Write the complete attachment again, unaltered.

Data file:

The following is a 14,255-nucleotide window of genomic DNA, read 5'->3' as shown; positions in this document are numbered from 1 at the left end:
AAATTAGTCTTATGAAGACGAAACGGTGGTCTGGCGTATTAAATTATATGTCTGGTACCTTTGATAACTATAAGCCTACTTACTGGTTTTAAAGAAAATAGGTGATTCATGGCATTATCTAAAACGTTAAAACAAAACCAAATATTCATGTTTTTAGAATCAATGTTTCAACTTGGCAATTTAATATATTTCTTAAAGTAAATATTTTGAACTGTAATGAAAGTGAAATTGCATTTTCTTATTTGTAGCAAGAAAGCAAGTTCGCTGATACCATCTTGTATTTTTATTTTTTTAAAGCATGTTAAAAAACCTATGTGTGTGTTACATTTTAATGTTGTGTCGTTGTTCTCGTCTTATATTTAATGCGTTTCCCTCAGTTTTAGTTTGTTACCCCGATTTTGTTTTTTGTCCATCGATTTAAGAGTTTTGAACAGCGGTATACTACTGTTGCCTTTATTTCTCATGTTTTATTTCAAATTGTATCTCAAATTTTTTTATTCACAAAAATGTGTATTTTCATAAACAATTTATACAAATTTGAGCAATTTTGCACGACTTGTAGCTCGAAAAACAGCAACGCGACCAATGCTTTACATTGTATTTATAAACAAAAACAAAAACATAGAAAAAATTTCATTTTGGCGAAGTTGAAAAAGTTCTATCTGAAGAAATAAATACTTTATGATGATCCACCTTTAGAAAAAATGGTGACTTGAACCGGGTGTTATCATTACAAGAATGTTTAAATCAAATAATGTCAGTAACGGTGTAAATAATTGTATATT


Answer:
The following is a 14,255-nucleotide window of genomic DNA, read 5'->3' as shown; positions in this document are numbered from 1 at the left end:
AAATTAGTCTTATGAAGACGAAACGGTGGTCTGGCGTATTAAATTATATGTCTGGTACCTTTGATAACTATAAGCCTACTTACTGGTTTTAAAGAAAATAGGTGATTCATGGCATTATCTAAAACGTTAAAACAAAACCAAATATTCATGTTTTTAGAATCAATGTTTCAACTTGGCAATTTAATATATTTCTTAAAGTAAATATTTTGAACTGTAATGAAAGTGAAATTGCATTTTCTTATTTGTAGCAAGAAAGCAAGTTCGCTGATACCATCTTGTATTTTTATTTTTTTAAAGCATGTTAAAAAACCTATGTGTGTGTTACATTTTAATGTTGTGTCGTTGTTCTCGTCTTATATTTAATGCGTTTCCCTCAGTTTTAGTTTGTTACCCCGATTTTGTTTTTTGTCCATCGATTTAAGAGTTTTGAACAGCGGTATACTACTGTTGCCTTTATTTCTCATGTTTTATTTCAAATTGTATCTCAAATTTTTTTATTCACAAAAATGTGTATTTTCATAAACAATTTATACAAATTTGAGCAATTTTGCACGACTTGTAGCTCGAAAAACAGCAACGCGACCAATGCTTTACATTGTATTTATAAACAAAAACAAAAACATAGAAAAAATTTCATTTTGGCGAAGTTGAAAAAGTTCTATCTGAAGAAATAAATACTTTATGATGATCCACCTTTAGAAAAAATGGTGACTTGAACCGGGTGTTATCATTACAAGAATGTTTAAATCAAATAATGTCAGTAACGGTGTAAATAATTGTATATT